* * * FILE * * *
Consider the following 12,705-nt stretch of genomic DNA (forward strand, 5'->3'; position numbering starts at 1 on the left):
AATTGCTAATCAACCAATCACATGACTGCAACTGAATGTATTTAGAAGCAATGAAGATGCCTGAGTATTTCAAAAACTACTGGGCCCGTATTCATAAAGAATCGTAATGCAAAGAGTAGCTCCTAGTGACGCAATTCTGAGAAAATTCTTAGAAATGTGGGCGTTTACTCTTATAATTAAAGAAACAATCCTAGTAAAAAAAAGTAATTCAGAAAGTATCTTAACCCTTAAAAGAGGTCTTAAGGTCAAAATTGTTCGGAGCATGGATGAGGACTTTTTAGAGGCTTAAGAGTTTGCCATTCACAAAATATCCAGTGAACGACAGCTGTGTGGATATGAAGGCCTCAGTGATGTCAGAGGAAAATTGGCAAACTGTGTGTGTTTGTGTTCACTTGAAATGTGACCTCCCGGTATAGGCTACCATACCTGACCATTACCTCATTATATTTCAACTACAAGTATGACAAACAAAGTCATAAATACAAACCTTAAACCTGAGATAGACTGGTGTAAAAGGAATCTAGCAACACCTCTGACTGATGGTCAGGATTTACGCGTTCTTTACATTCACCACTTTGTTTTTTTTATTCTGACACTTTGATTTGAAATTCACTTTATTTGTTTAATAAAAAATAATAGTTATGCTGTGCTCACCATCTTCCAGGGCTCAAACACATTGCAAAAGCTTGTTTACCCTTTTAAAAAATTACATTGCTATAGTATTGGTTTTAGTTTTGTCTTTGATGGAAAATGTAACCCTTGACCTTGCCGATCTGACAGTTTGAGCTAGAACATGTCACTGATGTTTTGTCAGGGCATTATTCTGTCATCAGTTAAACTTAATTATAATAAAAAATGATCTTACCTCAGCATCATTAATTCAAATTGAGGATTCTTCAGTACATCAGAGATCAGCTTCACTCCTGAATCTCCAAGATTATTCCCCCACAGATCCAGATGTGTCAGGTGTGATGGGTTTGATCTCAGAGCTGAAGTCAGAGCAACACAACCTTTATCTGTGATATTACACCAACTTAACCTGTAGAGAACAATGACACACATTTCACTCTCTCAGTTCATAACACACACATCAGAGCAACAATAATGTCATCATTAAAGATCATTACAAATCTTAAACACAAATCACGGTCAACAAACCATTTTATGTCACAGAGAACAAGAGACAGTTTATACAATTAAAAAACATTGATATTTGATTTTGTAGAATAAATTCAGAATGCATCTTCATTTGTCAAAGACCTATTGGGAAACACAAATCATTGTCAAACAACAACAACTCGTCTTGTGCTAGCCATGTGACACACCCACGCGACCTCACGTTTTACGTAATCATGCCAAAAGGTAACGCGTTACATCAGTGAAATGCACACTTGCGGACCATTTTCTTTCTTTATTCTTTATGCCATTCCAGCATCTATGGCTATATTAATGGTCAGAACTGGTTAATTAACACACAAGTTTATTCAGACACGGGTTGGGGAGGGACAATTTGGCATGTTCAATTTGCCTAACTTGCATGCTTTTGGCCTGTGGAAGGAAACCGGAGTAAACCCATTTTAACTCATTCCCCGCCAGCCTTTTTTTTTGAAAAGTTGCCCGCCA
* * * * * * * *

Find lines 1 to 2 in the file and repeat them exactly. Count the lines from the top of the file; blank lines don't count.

Consider the following 12,705-nt stretch of genomic DNA (forward strand, 5'->3'; position numbering starts at 1 on the left):
AATTGCTAATCAACCAATCACATGACTGCAACTGAATGTATTTAGAAGCAATGAAGATGCCTGAGTATTTCAAAAACTACTGGGCCCGTATTCATAAAGAATCGTAATGCAAAGAGTAGCTCCTAGTGACGCAATTCTGAGAAAATTCTTAGAAATGTGGGCGTTTACTCTTATAATTAAAGAAACAATCCTAGTAAAAAAAAGTAATTCAGAAAGTATCTTAACCCTTAAAAGAGGTCTTAAGGTCAAAATTGTTCGGAGCATGGATGAGGACTTTTTAGAGGCTTAAGAGTTTGCCATTCACAAAATATCCAGTGAACGACAGCTGTGTGGATATGAAGGCCTCAGTGATGTCAGAGGAAAATTGGCAAACTGTGTGTGTTTGTGTTCACTTGAAATGTGACCTCCCGGTATAGGCTACCATACCTGACCATTACCTCATTATATTTCAACTACAAGTATGACAAACAAAGTCATAAATACAAACCTTAAACCTGAGATAGACTGGTGTAAAAGGAATCTAGCAACACCTCTGACTGATGGTCAGGATTTACGCGTTCTTTACATTCACCACTTTGTTTTTTTTATTCTGACACTTTGATTTGAAATTCACTTTATTTGTTTAATAAAAAATAATAGTTATGCTGTGCTCACCATCTTCCAGGGCTCAAACACATTGCAAAAGCTTGTTTACCCTTTTAAAAAATTACATTGCTATAGTATTGGTTTTAGTTTTGTCTTTGATGGAAAATGTAACCCTTGACCTTGCCGATCTGACAGTTTGAGCTAGAACATGTCACTGATGTTTTGTCAGGGCATTATTCTGTCATCAGTTAAACTTAATTATAATAAAAAATGATCTTACCTCAGCATCATTAATTCAAATTGAGGATTCTTCAGTACATCAGAGATCAGCTTCACTCCTGAATCTCCAAGATTATTCCCCCACAGATCCAGATGTGTCAGGTGTGATGGGTTTGATCTCAGAGCTGAAGTCAGAGCAACACAACCTTTATCTGTGATATTACACCAACTTAACCTGTAGAGAACAATGACACACATTTCACTCTCTCAGTTCATAACACACACATCAGAGCAACAATAATGTCATCATTAAAGATCATTACAAATCTTAAACACAAATCACGGTCAACAAACCATTTTATGTCACAGAGAACAAGAGACAGTTTATACAATTAAAAAACATTGATATTTGATTTTGTAGAATAAATTCAGAATGCATCTTCATTTGTCAAAGACCTATTGGGAAACACAAATCATTGTCAAACAACAACAACTCGTCTTGTGCTAGCCATGTGACACACCCACGCGACCTCACGTTTTACGTAATCATGCCAAAAGGTAACGCGTTACATCAGTGAAATGCACACTTGCGGACCATTTTCTTTCTTTATTCTTTATGCCATTCCAGCATCTATGGCTATATTAATGGTCAGAACTGGTTAATTAACACACAAGTTTATTCAGACACGGGTTGGGGAGGGACAATTTGGCATGTTCAATTTGCCTAACTTGCATGCTTTTGGCCTGTGGAAGGAAACCGGAGTAAACCCATTTTAACTCATTCCCCGCCAGCCTTTTTTTTTGAAAAGTTGCCCGCCA